THE STRANGE AFFAIR OF SPRING HEELED JACK by Mark Hodder
Pyr, 2010, 978-1-61614-240-7, 371 pages, Trade Paperback, $16.00
As I mentioned in a previous post, Pyr’s fall and winter titles are at the top of my purchase list for the next few months. In November, I’ll be picking up The Greyfriar (which has gotten excellent reviews so far, I should point out), and in December it will be The Buntline Special. But in the meantime I’ve been enjoying myself with Mark Hodder’s The Strange Affair of Spring Heeled Jack—a book which, incidentally, a friend brought back for me from the Pyr booth at DragonCon (hooray!).
There are many enjoyable aspects of this book, but two in particular stand out for me: The use of historical characters and the altered setting. Spring Heeled Jack considers how figures from our history—Sir Richard Francis Burton, Charles Darwin, and Florence Nightingale to name a few—might have changed had the past been corrupted by a traveler from the future. In some cases, the alterations might be minor, but in others they’re positively extreme. Meanwhile, with the rise of the Technologists and the Eugenicists, even the world itself features heavy modification, including devices such as velocipedes and rotoships alongside genetically altered animals (the parakeets were beyond hilarious, by the by) and people—technology well outside the bounds of the Victorian period that we know.
Without a doubt, Hodder renders the atmosphere of this story in wonderful detail, allowing the reader to be sucked into the world. I know I certainly connected with the setting best of all, and anyone who enjoys the steampunk style will be able to appreciate Hodder’s attention to this facet of the novel.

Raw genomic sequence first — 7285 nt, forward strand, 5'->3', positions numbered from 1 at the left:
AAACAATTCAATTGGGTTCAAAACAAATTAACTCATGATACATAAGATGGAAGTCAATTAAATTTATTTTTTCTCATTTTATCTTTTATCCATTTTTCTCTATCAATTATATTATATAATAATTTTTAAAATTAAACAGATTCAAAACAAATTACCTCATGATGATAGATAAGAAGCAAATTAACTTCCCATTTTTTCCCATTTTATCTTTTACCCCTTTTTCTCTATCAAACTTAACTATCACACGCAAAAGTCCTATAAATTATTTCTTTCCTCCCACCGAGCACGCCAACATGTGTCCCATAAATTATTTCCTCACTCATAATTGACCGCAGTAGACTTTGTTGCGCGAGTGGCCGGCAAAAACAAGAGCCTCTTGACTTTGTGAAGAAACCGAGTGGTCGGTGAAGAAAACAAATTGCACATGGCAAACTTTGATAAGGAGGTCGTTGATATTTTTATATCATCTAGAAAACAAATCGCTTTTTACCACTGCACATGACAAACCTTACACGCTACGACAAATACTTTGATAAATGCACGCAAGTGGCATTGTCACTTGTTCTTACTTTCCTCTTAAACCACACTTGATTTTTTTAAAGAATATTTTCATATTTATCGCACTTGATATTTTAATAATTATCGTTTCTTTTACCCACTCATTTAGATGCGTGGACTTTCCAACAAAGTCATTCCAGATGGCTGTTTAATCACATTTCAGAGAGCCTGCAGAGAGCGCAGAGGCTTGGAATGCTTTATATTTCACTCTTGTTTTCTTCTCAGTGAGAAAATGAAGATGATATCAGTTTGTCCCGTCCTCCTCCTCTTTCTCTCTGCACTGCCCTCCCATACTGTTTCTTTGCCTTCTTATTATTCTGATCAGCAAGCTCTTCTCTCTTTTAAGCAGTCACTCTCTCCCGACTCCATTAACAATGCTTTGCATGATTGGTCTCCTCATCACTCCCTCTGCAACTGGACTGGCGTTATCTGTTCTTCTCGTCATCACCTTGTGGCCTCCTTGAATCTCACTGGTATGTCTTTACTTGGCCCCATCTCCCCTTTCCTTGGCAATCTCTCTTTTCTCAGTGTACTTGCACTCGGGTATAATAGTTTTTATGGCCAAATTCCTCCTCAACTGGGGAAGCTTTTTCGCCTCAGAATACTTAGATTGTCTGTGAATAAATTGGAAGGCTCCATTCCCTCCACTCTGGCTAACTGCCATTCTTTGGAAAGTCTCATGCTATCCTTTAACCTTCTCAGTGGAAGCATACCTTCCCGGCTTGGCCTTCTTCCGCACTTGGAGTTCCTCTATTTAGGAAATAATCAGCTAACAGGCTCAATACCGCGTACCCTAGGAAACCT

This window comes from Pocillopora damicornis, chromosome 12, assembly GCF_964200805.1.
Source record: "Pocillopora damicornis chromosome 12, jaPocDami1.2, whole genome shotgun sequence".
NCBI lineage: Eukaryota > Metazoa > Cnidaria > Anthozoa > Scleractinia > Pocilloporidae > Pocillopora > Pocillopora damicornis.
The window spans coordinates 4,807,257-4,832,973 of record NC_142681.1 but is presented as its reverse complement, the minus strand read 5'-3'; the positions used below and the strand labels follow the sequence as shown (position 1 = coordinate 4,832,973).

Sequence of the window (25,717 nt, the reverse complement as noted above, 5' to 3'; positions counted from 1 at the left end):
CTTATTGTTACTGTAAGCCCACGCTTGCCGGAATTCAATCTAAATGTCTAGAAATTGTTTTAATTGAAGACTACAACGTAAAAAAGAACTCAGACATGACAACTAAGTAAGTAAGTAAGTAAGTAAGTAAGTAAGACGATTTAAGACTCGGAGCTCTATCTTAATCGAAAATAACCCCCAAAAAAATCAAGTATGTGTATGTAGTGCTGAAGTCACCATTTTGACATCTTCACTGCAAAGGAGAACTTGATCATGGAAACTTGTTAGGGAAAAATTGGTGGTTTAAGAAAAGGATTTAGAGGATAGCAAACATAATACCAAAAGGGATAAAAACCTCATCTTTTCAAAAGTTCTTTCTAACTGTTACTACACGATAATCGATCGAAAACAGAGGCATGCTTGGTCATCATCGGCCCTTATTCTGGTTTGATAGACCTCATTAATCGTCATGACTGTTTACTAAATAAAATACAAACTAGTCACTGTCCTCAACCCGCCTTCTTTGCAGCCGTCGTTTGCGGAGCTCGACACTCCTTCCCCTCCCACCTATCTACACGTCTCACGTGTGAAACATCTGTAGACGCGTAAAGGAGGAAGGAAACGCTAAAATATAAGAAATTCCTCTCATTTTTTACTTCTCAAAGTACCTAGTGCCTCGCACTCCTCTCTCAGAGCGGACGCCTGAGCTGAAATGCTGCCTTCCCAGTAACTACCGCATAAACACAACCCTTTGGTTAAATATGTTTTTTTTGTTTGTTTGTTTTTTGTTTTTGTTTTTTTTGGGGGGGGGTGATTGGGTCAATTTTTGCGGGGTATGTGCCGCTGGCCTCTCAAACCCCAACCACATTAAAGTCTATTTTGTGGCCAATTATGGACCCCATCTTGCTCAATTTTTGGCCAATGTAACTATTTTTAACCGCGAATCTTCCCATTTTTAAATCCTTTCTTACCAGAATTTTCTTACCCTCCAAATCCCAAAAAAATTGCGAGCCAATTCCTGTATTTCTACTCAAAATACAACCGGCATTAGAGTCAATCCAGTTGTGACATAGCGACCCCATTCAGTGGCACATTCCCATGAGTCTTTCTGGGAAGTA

Some of the characters, on the other hand, took a little more effort to follow at times. I failed to connect sufficiently with Sir Richard Francis Burton, which I found troublesome as he was the focus of the majority of the book. Yet I wasn’t at all surprised to find myself entertained by his friend Algernon Swinburne, poet and (frequently) self-proclaimed follower of de Sade (I suppose I’m giving myself away if I admit I find him adorable and quite hilarious). Despite my feeling of distance from Burton, they make a truly wonderful pair. Their differences are complementary, and now that their partnership is established, I know I shall look forward to seeing them work together in future stories.
Other characters I enjoyed were the Beetle, though he was peripheral, and Edward Oxford, for whom I couldn’t help but feel sympathetic. The use of chimneysweeps and the Beetle’s enigmatic presence, though not directly seen, were lovely additions, and I wouldn’t mind seeing them again. As for Oxford, I won’t go into detail merely to avoid spoilers, but I did feel for his position throughout the book, even after (or perhaps because), like so many of the other altered characters, he starts going perfectly mad.
The time travel was well handled, though, like most time travel scenarios, it made me absolutely crazy at times. Mind you this isn’t a flaw, merely the nature of time travel plots in general (if it were otherwise, it probably wouldn’t be fun anymore). My initial reaction to the reason for the time traveling was that it seemed a dodgy reason to go back in time, especially so far back. But the more I thought about it, the more this seemed like exactly the sort of reason someone would come up with. Certainly, human decisions aren’t always known for making complete sense to the outside observer. Plus the personal ramifications for what ultimately happens are all the more affecting when characters consider them in hindsight.
Since the timeline isn’t reversed and corrected by the end of the novel (sorry, sorry! A spoiler, I know, but…), readers can expect future installments to take place in the same fascinating setting—something I will be looking forward to. It isn’t every day that the world itself is what draws me in the most, and I’ve no doubt that I’ll enjoy every moment of adventure set in this one.